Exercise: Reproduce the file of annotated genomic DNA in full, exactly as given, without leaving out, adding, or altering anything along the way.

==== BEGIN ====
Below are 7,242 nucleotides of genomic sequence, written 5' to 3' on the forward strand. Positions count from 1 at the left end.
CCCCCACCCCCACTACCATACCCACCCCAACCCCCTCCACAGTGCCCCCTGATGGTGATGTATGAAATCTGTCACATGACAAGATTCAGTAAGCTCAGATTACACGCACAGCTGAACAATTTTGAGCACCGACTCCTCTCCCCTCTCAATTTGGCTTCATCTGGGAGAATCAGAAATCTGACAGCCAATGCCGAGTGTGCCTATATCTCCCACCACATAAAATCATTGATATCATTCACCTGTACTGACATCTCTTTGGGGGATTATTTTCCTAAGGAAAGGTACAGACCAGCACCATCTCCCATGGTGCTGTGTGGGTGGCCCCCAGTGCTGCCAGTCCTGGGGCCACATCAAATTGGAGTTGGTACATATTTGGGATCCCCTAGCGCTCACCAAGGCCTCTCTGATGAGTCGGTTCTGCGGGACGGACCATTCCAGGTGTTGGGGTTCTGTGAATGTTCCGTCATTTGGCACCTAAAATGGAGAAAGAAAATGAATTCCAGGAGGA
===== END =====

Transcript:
Below are 7,242 nucleotides of genomic sequence, written 5' to 3' on the forward strand. Positions count from 1 at the left end.
CCCCCACCCCCACTACCATACCCACCCCAACCCCCTCCACAGTGCCCCCTGATGGTGATGTATGAAATCTGTCACATGACAAGATTCAGTAAGCTCAGATTACACGCACAGCTGAACAATTTTGAGCACCGACTCCTCTCCCCTCTCAATTTGGCTTCATCTGGGAGAATCAGAAATCTGACAGCCAATGCCGAGTGTGCCTATATCTCCCACCACATAAAATCATTGATATCATTCACCTGTACTGACATCTCTTTGGGGGATTATTTTCCTAAGGAAAGGTACAGACCAGCACCATCTCCCATGGTGCTGTGTGGGTGGCCCCCAGTGCTGCCAGTCCTGGGGCCACATCAAATTGGAGTTGGTACATATTTGGGATCCCCTAGCGCTCACCAAGGCCTCTCTGATGAGTCGGTTCTGCGGGACGGACCATTCCAGGTGTTGGGGTTCTGTGAATGTTCCGTCATTTGGCACCTAAAATGGAGAAAGAAAATGAATTCCAGGAGGA